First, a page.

New Voting Machines: Report from the Trenches

09/14/2010 10:28 am ET | Updated May 25, 2011

I just returned from voting in the primary election -- for the first time using the new, federally mandated, three-step paper ballot optical scanner vote counting device. And I'm not sure how well this will work in the long run. I went to my polling location and signed into the voter registry like I've always done. Then, one of the election clerks peeled off a ballot from a stack of ballots -- and handed it to me and directed me to a free-standing three sided table to fill out my ballot. There I found something akin to a Sharpie indelible marker (the smudge hasn't come off my hand yet). Completing the ballot is easy if you've ever filled out an absentee ballot or taken a standardized test. But then -- and here's where the multitudinous breakdowns will occur -- I had to slip the completed ballot into some absurd, cumbersome, oversized file folder. I then handed the file folder to another election clerk (privacy issues, anyone?) who made sure to have the correct end of my ballot stick out of the absurd, cumbersome, oversized file folder. Then the clerk (not me) shoved the end of the ballot (and not the absurd, cumbersome, oversized file folder) into the optical scanner. This act of insertion was quite similar to how you stick a dollar bill into a vending machine (which inevitably, 3 out of 4 times, spits your dollar back out at you, especially if you're really thirsty) -- and voila! My vote was cast -- or so it seems.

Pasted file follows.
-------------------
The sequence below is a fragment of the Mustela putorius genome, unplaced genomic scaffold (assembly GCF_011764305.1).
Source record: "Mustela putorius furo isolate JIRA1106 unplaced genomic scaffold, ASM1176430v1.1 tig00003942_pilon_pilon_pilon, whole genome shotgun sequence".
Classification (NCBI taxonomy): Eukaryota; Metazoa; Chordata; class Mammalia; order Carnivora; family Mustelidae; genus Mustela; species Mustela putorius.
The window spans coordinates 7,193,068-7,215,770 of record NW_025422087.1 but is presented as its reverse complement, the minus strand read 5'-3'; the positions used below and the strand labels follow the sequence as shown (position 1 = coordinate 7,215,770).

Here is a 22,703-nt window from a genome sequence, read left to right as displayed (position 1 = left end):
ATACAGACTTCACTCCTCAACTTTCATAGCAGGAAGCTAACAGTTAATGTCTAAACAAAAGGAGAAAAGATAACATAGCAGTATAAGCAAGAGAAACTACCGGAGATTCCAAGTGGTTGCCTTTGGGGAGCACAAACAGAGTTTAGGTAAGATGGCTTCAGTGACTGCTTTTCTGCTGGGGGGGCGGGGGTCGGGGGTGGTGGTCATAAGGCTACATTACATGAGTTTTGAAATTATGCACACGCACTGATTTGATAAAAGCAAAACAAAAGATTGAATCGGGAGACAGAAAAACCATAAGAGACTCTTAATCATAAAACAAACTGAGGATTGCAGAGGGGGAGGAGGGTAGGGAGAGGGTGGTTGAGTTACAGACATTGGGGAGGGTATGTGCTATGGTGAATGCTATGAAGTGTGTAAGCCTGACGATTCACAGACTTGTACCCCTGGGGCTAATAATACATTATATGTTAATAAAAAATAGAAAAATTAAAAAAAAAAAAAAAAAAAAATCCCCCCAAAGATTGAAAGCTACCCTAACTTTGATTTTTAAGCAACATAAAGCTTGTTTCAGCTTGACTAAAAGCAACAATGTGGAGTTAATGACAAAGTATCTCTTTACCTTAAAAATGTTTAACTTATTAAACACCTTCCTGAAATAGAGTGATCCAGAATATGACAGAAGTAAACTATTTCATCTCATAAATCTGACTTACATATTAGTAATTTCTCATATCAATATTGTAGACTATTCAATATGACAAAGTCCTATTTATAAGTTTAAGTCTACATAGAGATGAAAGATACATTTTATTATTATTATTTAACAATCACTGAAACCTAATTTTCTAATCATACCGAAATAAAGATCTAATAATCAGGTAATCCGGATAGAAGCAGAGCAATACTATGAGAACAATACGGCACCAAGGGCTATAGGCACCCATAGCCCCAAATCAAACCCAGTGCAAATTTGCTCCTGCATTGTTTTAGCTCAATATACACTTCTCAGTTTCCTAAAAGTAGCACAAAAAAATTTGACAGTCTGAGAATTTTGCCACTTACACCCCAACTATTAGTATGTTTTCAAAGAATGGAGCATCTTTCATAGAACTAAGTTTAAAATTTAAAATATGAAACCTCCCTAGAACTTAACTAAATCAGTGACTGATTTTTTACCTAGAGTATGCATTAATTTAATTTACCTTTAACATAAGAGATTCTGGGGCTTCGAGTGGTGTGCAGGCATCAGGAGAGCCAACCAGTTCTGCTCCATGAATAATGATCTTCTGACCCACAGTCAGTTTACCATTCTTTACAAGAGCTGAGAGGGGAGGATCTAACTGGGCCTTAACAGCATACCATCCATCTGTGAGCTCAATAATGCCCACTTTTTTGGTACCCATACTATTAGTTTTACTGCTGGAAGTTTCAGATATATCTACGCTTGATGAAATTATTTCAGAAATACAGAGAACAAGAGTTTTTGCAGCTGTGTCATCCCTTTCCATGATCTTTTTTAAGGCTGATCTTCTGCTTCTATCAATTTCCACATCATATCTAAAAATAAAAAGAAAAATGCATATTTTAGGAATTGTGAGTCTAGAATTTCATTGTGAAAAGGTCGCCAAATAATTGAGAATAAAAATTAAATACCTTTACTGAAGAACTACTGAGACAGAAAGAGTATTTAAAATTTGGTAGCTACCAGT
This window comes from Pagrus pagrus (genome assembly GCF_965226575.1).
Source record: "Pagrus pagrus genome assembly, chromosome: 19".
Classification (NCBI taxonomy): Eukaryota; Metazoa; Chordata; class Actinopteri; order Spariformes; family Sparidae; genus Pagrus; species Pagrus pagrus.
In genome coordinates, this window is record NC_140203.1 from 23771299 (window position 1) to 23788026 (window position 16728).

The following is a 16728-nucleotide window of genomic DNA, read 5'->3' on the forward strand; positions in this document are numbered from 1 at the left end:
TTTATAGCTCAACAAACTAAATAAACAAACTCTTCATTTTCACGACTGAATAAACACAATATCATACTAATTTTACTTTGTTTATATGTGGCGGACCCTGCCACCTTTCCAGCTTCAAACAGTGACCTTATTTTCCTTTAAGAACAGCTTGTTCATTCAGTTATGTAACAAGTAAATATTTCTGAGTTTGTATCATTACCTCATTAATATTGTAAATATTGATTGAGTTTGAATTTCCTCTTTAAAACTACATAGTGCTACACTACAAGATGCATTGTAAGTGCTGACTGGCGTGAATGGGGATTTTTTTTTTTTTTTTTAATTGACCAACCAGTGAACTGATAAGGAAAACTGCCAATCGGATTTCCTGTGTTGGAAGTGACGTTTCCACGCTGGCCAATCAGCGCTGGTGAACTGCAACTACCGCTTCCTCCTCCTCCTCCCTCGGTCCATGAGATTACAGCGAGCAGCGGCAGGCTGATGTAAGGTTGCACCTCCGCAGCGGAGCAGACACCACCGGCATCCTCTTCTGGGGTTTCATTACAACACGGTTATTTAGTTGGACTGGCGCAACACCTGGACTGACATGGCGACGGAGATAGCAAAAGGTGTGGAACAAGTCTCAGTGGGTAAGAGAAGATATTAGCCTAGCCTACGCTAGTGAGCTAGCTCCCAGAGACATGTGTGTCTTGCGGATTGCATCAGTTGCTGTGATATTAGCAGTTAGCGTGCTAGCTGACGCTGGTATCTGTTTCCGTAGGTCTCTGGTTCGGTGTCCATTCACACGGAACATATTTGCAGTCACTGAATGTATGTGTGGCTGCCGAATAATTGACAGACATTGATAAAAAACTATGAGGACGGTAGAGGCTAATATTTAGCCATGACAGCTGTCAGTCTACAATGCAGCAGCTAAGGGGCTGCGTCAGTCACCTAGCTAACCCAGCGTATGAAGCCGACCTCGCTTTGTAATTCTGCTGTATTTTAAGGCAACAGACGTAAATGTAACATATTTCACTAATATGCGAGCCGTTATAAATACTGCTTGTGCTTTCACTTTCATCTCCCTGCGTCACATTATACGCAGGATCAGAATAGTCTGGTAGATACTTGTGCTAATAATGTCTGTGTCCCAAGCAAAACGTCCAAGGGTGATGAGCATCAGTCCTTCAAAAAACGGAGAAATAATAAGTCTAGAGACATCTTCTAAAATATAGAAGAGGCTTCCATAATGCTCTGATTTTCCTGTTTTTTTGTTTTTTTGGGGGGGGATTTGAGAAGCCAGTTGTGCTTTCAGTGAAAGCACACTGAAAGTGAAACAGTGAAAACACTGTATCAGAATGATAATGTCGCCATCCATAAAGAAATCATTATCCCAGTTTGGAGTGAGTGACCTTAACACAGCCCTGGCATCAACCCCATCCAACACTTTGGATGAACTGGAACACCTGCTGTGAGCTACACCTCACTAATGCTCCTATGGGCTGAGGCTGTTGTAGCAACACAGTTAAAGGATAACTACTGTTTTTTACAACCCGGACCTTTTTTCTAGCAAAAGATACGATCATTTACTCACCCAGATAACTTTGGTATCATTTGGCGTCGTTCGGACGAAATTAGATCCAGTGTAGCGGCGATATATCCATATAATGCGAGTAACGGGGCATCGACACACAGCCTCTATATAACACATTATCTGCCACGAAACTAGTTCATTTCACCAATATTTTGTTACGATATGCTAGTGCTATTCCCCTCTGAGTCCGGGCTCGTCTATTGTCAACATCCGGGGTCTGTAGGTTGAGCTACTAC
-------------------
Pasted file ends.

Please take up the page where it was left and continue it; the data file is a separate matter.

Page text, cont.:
While I found the process relatively easy, any process that contains multiple steps is quite likely to break down somewhere along the line. But the most concerning aspect of my voting experience today was that it was relatively easy for the assisting election clerk to see who I voted for -- since he/she is integral to the process of getting the ballot scanned in. That will need to be fixed. Stay tuned for the inevitable deluge of problems and complaints.